By Sarah Glassford
The following excerpt from Sarah Glassford, Mobilizing Mercy: A History of the Canadian Red Cross (Montreal & Kingston: McGill-Queen’s University Press, 2017) is reproduced with the permission of McGill-Queen’s University Press.
During the First World War, the Canadian Red Cross Society (CRCS) mobilized Canadians across the country in support of its humanitarian work for the benefit of sick, wounded, and captured Canadian, British, and allied servicemen. The hospitals, ambulances, sewn and knitted comforts, information bureau, POW food parcels, hospital visitors, and supplementary hospital supplies provided by the CRCS overseas relied on the voluntary labour and financial contributions of millions of Canadians at home (explored by Rebecca Beauseart here). As the CRCS learned, it was no easy task to maintain this level of support over four long years, and persistent, damaging rumours and reports that donated comforts were being sold to soldiers (the sort of thing that would circulate as “fake news” on social media today) certainly did not help.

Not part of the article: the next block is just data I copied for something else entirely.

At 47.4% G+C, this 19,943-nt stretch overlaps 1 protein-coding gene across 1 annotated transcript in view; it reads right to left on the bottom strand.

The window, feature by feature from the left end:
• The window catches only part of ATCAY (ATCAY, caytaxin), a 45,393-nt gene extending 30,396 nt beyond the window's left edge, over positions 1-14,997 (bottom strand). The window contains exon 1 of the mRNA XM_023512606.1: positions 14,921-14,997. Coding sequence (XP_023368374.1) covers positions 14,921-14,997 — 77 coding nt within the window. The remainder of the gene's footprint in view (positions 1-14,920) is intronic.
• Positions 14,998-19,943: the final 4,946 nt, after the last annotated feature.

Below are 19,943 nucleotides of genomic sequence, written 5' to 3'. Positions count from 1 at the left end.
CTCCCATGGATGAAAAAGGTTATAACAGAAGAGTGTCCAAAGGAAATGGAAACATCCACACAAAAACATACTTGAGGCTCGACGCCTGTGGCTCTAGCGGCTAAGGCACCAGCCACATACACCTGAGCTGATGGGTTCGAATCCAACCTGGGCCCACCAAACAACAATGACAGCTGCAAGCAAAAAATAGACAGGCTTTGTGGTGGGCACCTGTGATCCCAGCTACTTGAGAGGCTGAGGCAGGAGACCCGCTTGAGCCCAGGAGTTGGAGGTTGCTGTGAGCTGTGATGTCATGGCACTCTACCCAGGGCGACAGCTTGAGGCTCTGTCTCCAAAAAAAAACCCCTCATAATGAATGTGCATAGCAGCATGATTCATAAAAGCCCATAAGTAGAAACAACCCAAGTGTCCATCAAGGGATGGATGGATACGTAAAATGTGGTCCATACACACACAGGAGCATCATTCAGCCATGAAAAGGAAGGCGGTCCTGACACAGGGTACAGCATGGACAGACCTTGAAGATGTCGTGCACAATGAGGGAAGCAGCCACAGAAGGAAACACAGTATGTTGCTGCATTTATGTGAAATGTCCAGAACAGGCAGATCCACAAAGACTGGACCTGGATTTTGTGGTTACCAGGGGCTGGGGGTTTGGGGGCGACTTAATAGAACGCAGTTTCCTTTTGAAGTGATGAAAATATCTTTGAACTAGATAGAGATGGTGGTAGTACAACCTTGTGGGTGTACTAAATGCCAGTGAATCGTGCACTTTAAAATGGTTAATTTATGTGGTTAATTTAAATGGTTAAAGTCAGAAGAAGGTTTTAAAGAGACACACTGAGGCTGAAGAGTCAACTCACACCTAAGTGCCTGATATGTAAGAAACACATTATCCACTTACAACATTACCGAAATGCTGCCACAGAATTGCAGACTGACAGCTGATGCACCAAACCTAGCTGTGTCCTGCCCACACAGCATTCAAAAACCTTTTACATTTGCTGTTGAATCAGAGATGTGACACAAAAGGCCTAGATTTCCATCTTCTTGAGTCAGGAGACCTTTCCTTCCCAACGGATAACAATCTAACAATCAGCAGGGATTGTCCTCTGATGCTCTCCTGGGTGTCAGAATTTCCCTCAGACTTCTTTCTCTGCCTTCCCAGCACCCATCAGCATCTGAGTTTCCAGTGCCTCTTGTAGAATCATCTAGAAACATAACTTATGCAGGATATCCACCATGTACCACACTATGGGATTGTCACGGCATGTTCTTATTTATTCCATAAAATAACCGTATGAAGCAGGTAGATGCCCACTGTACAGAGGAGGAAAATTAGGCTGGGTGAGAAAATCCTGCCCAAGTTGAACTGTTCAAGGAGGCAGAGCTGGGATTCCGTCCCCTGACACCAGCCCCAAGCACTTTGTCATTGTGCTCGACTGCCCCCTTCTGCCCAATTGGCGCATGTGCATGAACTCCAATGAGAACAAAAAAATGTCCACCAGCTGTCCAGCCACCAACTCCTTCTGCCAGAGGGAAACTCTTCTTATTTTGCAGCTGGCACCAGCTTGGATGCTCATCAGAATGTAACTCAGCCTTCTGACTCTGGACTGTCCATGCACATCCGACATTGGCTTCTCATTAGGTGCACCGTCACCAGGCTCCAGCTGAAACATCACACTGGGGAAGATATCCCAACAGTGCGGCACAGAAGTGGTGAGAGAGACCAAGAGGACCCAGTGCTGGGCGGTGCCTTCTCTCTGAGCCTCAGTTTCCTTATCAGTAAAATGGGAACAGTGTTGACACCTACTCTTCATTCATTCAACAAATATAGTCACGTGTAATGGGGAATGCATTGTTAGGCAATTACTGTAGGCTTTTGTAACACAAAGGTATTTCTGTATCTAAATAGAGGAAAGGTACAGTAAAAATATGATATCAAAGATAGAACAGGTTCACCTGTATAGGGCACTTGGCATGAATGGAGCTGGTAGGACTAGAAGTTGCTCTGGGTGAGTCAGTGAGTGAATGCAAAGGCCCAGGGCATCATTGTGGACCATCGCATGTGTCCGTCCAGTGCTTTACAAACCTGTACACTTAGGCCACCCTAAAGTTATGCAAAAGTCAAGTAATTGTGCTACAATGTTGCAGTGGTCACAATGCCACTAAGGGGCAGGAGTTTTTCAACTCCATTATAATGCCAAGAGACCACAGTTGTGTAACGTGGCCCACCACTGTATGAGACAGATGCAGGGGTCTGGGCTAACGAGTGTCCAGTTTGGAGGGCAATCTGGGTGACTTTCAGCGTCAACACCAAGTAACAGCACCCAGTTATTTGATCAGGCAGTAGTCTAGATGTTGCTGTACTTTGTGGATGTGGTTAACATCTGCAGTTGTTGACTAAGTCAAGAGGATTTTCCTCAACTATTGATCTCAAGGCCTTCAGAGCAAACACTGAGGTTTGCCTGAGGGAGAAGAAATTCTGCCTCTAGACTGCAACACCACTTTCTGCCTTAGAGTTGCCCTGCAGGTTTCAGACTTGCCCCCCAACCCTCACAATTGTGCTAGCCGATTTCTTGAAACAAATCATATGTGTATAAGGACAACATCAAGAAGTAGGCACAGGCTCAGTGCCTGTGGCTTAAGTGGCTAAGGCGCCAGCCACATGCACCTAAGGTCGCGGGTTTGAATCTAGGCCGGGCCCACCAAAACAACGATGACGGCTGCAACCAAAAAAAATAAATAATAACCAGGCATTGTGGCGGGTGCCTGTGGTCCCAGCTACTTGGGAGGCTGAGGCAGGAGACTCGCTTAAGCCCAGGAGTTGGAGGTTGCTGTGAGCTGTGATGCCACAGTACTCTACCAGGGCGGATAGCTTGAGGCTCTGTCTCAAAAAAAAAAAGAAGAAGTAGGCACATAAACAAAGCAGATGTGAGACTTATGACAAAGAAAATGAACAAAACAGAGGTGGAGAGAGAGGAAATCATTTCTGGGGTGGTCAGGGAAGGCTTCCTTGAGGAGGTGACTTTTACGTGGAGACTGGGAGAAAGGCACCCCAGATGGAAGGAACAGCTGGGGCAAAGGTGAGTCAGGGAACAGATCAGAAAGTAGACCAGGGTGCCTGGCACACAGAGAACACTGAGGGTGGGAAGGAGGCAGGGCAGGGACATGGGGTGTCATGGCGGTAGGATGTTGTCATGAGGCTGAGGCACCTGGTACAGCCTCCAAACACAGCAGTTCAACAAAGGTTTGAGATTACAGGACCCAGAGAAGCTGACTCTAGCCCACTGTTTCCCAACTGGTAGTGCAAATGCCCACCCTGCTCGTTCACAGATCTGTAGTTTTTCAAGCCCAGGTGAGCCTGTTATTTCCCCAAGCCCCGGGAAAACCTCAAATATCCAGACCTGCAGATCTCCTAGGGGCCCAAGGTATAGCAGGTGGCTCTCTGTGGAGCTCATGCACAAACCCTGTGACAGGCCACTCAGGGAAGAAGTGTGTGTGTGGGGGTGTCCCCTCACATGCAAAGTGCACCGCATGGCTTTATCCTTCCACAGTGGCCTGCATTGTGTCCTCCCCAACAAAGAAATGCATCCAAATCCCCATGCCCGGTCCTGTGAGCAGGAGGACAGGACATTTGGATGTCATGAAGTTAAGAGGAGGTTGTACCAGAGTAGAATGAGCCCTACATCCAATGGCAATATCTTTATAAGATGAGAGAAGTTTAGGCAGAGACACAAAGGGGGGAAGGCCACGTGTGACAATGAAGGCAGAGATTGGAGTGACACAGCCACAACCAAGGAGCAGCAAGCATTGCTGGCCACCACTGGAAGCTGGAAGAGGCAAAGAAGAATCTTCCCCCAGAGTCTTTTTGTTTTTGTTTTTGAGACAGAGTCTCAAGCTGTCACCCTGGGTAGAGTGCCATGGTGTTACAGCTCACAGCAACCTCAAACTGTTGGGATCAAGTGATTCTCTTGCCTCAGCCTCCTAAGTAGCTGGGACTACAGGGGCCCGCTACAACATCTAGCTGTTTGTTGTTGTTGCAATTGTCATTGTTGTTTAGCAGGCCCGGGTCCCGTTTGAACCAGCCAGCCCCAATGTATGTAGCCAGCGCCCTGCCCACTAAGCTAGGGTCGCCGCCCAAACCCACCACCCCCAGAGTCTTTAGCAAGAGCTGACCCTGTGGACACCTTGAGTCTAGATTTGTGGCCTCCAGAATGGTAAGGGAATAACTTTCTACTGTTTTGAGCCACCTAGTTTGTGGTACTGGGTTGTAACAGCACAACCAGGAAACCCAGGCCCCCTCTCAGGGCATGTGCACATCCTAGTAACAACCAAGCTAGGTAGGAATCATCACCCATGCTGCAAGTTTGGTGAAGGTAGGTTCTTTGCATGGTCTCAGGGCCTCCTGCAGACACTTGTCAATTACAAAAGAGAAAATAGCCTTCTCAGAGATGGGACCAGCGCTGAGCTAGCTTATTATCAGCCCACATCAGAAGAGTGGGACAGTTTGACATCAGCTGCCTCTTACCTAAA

The positive overseas results of the [Canadian Red Cross] society’s homefront work did not mean its war effort was free of challenges. Despite attempts to regulate women’s work through a combination of patriotic appeals and scientific management, women retained ultimate control over their voluntary labour. National Headquarters intermittently received word of poorly attended meetings, a general lack of enthusiasm, or women who would not “settle down to work.” crcs officials chastised women for failing their men and their country, while local branches strove to revive enthusiasm through efforts such as deliberately combining sewing and socializing into one evening program. Some volunteers responded to these tactics, but the fact remained that labour voluntarily given could always be voluntarily withdrawn.